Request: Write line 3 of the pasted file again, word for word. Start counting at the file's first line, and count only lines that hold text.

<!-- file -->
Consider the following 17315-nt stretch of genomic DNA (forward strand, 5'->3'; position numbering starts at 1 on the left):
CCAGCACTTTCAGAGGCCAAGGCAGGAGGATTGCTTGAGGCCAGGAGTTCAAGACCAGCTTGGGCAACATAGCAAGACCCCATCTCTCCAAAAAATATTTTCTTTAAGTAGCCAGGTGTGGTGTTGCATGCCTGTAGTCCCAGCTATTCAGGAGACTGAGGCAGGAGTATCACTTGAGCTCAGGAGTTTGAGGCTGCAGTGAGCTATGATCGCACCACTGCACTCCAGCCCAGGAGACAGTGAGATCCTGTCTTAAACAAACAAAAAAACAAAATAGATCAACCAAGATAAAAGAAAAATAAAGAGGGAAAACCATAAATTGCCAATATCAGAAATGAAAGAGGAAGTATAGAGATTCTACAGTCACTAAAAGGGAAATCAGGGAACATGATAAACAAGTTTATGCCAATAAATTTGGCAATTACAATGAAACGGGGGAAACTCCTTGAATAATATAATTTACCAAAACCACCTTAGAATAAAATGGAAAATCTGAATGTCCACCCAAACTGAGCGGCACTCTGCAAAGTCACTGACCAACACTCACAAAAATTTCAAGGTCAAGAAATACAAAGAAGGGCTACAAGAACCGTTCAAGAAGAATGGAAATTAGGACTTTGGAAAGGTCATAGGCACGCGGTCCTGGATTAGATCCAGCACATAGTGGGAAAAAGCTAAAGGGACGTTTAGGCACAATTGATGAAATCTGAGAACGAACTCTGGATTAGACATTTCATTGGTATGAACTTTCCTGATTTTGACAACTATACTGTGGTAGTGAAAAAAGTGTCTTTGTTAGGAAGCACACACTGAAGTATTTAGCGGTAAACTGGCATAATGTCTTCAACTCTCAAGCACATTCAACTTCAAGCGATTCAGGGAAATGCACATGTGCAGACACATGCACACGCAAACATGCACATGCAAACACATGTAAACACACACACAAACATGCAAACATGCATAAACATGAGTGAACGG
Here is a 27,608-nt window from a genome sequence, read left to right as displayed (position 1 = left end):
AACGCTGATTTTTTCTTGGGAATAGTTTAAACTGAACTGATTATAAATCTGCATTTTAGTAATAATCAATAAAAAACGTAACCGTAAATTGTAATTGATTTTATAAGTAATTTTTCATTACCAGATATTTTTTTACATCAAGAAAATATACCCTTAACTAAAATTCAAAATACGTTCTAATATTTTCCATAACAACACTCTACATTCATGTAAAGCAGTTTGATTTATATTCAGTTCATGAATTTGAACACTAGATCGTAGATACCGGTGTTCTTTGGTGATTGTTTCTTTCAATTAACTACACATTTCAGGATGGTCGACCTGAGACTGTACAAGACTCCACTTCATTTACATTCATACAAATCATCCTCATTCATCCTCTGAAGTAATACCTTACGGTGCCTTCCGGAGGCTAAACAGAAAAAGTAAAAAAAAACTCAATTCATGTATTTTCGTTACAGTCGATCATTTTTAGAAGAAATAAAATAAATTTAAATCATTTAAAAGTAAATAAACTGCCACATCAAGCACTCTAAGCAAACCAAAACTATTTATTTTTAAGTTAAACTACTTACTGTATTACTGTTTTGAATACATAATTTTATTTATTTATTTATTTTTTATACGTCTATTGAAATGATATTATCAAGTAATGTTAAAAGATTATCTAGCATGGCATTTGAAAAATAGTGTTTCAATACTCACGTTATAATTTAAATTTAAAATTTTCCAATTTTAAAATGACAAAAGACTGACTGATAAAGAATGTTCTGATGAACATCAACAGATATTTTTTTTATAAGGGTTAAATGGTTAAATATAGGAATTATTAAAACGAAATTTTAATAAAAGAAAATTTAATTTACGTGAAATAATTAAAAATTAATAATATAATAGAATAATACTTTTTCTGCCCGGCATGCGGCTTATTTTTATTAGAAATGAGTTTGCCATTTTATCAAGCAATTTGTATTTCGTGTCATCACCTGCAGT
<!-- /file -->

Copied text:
Here is a 27,608-nt window from a genome sequence, read left to right as displayed (position 1 = left end):